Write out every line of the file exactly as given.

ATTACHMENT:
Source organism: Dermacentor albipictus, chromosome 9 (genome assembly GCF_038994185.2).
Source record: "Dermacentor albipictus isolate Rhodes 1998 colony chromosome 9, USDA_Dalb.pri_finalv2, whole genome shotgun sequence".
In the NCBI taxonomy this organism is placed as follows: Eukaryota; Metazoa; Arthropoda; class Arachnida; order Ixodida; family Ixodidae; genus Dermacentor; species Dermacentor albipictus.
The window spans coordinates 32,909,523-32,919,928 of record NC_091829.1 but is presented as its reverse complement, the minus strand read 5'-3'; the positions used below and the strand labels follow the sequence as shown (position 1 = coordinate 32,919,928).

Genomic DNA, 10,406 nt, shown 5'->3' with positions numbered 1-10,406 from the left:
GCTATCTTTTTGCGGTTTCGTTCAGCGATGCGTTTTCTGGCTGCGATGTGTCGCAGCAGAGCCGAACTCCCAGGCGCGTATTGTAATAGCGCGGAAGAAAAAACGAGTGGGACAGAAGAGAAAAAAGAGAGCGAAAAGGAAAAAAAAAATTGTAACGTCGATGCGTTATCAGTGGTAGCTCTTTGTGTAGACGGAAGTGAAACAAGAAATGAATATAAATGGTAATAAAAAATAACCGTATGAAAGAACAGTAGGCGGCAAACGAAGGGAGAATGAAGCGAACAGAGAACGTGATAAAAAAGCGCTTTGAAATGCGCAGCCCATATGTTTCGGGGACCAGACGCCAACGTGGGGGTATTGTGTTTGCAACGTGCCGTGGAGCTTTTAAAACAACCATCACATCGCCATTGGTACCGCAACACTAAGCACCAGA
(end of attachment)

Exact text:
Source organism: Dermacentor albipictus, chromosome 9 (genome assembly GCF_038994185.2).
Source record: "Dermacentor albipictus isolate Rhodes 1998 colony chromosome 9, USDA_Dalb.pri_finalv2, whole genome shotgun sequence".
In the NCBI taxonomy this organism is placed as follows: Eukaryota; Metazoa; Arthropoda; class Arachnida; order Ixodida; family Ixodidae; genus Dermacentor; species Dermacentor albipictus.
The window spans coordinates 32,909,523-32,919,928 of record NC_091829.1 but is presented as its reverse complement, the minus strand read 5'-3'; the positions used below and the strand labels follow the sequence as shown (position 1 = coordinate 32,919,928).

Genomic DNA, 10,406 nt, shown 5'->3' with positions numbered 1-10,406 from the left:
GCTATCTTTTTGCGGTTTCGTTCAGCGATGCGTTTTCTGGCTGCGATGTGTCGCAGCAGAGCCGAACTCCCAGGCGCGTATTGTAATAGCGCGGAAGAAAAAACGAGTGGGACAGAAGAGAAAAAAGAGAGCGAAAAGGAAAAAAAAAATTGTAACGTCGATGCGTTATCAGTGGTAGCTCTTTGTGTAGACGGAAGTGAAACAAGAAATGAATATAAATGGTAATAAAAAATAACCGTATGAAAGAACAGTAGGCGGCAAACGAAGGGAGAATGAAGCGAACAGAGAACGTGATAAAAAAGCGCTTTGAAATGCGCAGCCCATATGTTTCGGGGACCAGACGCCAACGTGGGGGTATTGTGTTTGCAACGTGCCGTGGAGCTTTTAAAACAACCATCACATCGCCATTGGTACCGCAACACTAAGCACCAGA